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Jonathan Hirsch, P.E. PowerPoint Presentation
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Jonathan Hirsch, P.E.

Jonathan Hirsch, P.E.

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Jonathan Hirsch, P.E.

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  1. Practical Application of Finite Element Analysis to the Design of Post-Tensioned and Reinforced Concrete Floors Jonathan Hirsch, P.E.

  2. Computer Assisted Design of Concrete Floors • Types of programs available • Advantages of each • Why specialized finite element software is necessary for PT design

  3. Computer Assisted Design of Concrete Floors • The design process using 3-D finite element analysis • Project examples

  4. Types of Programs Available • 2-D strip method • 3-D finite element method • Linear elastic • Non-linear

  5. 2-D Strip Method • Structure analyzed with one model per beam, one-way slab, or two-way slab bay • Equivalent frame method used for two-way slabs • Easy to understand behavior • Good for highly repetitive structures

  6. Flat Plate Example

  7. Transverse direction

  8. Longitudinal direction

  9. 3-D finite element method • Visual modeling / input • Accuracy • continuity effects (elastic reactions) • load path • complicated loads (including lateral) • restraint effects • torsion

  10. 3-D finite element method • Graphical presentation of results • Less cumbersome – work with one model instead of numerous • Easier to incorporate changes • Loadings • Concrete geometry • Construction Issues • Low Concrete Strength • Broken Strands

  11. Suncoast Post-Tension Las Olas River Condominiums43 StoryFort Lauderdale, FL

  12. Visual modeling / input • Speed • CAD like interface • Reduce chances for input error • Automatic mesh generation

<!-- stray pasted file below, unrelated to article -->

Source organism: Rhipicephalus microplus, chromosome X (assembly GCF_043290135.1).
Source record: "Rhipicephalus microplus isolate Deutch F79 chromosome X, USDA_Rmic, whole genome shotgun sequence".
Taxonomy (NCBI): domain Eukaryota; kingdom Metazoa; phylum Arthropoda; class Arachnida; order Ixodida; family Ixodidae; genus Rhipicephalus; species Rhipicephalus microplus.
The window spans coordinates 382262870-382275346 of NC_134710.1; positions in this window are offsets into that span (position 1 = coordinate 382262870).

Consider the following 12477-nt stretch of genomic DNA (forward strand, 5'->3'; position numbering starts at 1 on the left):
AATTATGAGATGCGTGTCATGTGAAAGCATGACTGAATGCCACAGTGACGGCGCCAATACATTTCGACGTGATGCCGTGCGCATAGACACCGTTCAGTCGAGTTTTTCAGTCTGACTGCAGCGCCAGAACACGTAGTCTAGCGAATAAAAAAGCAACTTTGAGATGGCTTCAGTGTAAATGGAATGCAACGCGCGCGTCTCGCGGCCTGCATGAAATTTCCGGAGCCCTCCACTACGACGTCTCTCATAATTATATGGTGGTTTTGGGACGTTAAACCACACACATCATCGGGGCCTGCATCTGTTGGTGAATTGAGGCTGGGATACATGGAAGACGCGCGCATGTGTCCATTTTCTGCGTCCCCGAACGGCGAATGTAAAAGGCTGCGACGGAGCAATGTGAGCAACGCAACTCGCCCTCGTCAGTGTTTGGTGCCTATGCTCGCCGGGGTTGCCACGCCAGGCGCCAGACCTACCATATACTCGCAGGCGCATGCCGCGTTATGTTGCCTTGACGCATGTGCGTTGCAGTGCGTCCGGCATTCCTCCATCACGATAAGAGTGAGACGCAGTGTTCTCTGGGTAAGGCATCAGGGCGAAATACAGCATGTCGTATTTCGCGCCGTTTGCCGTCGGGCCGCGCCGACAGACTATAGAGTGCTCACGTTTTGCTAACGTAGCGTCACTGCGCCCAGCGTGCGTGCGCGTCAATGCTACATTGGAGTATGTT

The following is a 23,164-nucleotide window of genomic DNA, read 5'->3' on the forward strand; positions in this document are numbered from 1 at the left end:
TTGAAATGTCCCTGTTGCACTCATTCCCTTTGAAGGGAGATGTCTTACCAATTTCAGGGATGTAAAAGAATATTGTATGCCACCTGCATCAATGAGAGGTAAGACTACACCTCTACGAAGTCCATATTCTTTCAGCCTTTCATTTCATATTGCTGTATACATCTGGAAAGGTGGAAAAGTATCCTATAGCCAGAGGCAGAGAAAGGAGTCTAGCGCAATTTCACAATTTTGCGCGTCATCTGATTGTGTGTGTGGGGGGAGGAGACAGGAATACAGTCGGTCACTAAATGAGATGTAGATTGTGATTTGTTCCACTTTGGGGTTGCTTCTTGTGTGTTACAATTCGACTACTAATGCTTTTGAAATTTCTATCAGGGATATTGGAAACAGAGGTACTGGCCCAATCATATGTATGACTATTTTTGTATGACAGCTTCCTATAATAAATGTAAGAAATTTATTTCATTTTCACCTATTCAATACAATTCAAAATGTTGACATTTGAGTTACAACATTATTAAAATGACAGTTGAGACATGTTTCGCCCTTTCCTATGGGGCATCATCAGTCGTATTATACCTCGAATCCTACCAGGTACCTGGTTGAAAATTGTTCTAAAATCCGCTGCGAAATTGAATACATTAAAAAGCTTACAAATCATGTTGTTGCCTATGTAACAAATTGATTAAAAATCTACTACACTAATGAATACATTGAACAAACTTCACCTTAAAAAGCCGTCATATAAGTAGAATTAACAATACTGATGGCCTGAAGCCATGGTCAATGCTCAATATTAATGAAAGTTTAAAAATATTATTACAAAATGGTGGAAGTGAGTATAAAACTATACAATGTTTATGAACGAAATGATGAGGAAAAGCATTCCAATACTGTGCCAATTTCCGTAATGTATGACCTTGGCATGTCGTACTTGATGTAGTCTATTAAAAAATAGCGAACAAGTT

13. River City Apartments, Brisbane1650 mm Transfer Slab

  14. River City Apartments – TendonsRobert Bird and Partners

  15. Accuracy of 3-D FE Analysis • Continuity Effects • Load Path • Complicated Loads • Generally leads to more optimal design

  16. Accuracy of 3-D FE Analysis • Restraining Effects • Torsion

  17. Continuity Effects

  18. Continuity Effects

  19. Beam and Slab: Relatively straightforward load path

  20. Beam and Slab: More difficult loadpath

  21. Prestress tendon profile variations

  22. Bending moments …

  23. Loads …..Self weight is automatically calculatedSuperimposed loadings easily input

  24. Straightforwardline load

  25. Complicatedpoint andline loads

  26. Restraining Effects • Normally ignored by 2-D programs • Can be calculated and accounted for by 3-D finite element programs • Important for serviceability of structure • Important for strength of structure (hyperstatic effects)

  27. Torsion • Normally ignored by 2-D programs (potentially creating a conservative design) • Can exist in 3-D finite element model and therefore should be designed for

  28. Torsion

  29. Torsion

  30. Graphical Presentation of Results

  31. Graphical Presentation of Results

  32. Finite Element Basics • Using shell elements to model concrete floors • In plane forces • Out of plane forces • Related in irregular slabs (change of centroid)

  33. In Plane Forces

  34. Out of Plane Forces

  35. Plate Considerations • Resolution of Txy • Integrated forces in equilibrium with nodal loads

  36. Interaction of In Plane/Out of Plane Fx’ = Fx Vxy’ = Vxy Vxz’ = Vxz My’ = My - Fx d Mxy’ = Mxy - Vxy d

  37. Using Shell Elements to Model Beams • Deep beam behavior • Torsion stiffness of beams using shell elements • Transfer of moment through large step

  38. Deep Beam Behavior

  39. Deep Beam Behavior

  40. Torsion Stresses

  41. Moment Transfer Through Step Beam

  42. Orthotropic Element Properties

  43. Hyperstatic (Secondary) effects …..

  44. Hyperstatic effects …

  45. Hyperstatic effects …..

  46. Hyperstatic effects ….. “Complete Secondary (Hyperstatic) Effects” Allan Bommer PTI Journal - January 2004

  47. Post-Tensioning Loadings • Balance Loading • Hyperstatic Loading

  48. The 3-D Finite Element Design Process • Model the structure • Apply the loads • Lay out the tendons (if PT) • Draw design strips (define cross-sections) • Perform the design • Process results

  49. Model the Structure

  50. Model the Structure